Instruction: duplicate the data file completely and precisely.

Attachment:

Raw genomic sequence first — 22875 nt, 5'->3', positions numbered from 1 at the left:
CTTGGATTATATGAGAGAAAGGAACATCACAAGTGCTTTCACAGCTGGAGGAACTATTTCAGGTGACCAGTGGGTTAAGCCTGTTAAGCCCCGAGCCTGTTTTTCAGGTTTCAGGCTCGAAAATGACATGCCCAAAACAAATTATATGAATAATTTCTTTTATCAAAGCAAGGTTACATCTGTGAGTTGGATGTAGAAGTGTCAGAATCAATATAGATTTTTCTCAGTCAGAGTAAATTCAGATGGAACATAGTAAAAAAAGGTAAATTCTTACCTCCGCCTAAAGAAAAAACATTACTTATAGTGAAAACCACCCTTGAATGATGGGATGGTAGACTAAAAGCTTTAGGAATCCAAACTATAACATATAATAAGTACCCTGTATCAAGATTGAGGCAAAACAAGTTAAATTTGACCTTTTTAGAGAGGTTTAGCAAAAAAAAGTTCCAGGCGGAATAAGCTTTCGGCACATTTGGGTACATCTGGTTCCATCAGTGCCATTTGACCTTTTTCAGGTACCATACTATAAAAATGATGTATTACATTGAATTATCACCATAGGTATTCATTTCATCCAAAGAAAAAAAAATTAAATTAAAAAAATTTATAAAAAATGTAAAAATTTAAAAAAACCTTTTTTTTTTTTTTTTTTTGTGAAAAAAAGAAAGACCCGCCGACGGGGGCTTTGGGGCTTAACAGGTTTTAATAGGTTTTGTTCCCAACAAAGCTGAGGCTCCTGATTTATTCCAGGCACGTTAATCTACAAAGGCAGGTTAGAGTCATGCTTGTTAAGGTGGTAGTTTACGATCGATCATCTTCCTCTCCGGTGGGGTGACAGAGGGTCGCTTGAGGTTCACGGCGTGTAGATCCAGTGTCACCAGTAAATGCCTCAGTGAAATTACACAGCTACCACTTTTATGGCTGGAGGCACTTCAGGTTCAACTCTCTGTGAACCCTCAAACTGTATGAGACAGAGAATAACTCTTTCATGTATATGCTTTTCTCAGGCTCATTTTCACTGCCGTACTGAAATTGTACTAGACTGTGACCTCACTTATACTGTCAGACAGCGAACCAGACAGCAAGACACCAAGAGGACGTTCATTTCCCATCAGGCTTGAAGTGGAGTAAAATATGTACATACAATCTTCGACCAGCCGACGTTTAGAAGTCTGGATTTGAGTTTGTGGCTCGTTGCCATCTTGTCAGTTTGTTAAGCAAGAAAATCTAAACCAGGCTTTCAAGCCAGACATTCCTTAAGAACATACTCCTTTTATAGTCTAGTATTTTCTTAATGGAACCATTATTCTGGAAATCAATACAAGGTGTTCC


Raw genomic sequence first — 22875 nt, 5'->3', positions numbered from 1 at the left:
CTTGGATTATATGAGAGAAAGGAACATCACAAGTGCTTTCACAGCTGGAGGAACTATTTCAGGTGACCAGTGGGTTAAGCCTGTTAAGCCCCGAGCCTGTTTTTCAGGTTTCAGGCTCGAAAATGACATGCCCAAAACAAATTATATGAATAATTTCTTTTATCAAAGCAAGGTTACATCTGTGAGTTGGATGTAGAAGTGTCAGAATCAATATAGATTTTTCTCAGTCAGAGTAAATTCAGATGGAACATAGTAAAAAAAGGTAAATTCTTACCTCCGCCTAAAGAAAAAACATTACTTATAGTGAAAACCACCCTTGAATGATGGGATGGTAGACTAAAAGCTTTAGGAATCCAAACTATAACATATAATAAGTACCCTGTATCAAGATTGAGGCAAAACAAGTTAAATTTGACCTTTTTAGAGAGGTTTAGCAAAAAAAAGTTCCAGGCGGAATAAGCTTTCGGCACATTTGGGTACATCTGGTTCCATCAGTGCCATTTGACCTTTTTCAGGTACCATACTATAAAAATGATGTATTACATTGAATTATCACCATAGGTATTCATTTCATCCAAAGAAAAAAAAATTAAATTAAAAAAATTTATAAAAAATGTAAAAATTTAAAAAAACCTTTTTTTTTTTTTTTTTTTGTGAAAAAAAGAAAGACCCGCCGACGGGGGCTTTGGGGCTTAACAGGTTTTAATAGGTTTTGTTCCCAACAAAGCTGAGGCTCCTGATTTATTCCAGGCACGTTAATCTACAAAGGCAGGTTAGAGTCATGCTTGTTAAGGTGGTAGTTTACGATCGATCATCTTCCTCTCCGGTGGGGTGACAGAGGGTCGCTTGAGGTTCACGGCGTGTAGATCCAGTGTCACCAGTAAATGCCTCAGTGAAATTACACAGCTACCACTTTTATGGCTGGAGGCACTTCAGGTTCAACTCTCTGTGAACCCTCAAACTGTATGAGACAGAGAATAACTCTTTCATGTATATGCTTTTCTCAGGCTCATTTTCACTGCCGTACTGAAATTGTACTAGACTGTGACCTCACTTATACTGTCAGACAGCGAACCAGACAGCAAGACACCAAGAGGACGTTCATTTCCCATCAGGCTTGAAGTGGAGTAAAATATGTACATACAATCTTCGACCAGCCGACGTTTAGAAGTCTGGATTTGAGTTTGTGGCTCGTTGCCATCTTGTCAGTTTGTTAAGCAAGAAAATCTAAACCAGGCTTTCAAGCCAGACATTCCTTAAGAACATACTCCTTTTATAGTCTAGTATTTTCTTAATGGAACCATTATTCTGGAAATCAATACAAGGTGTTCC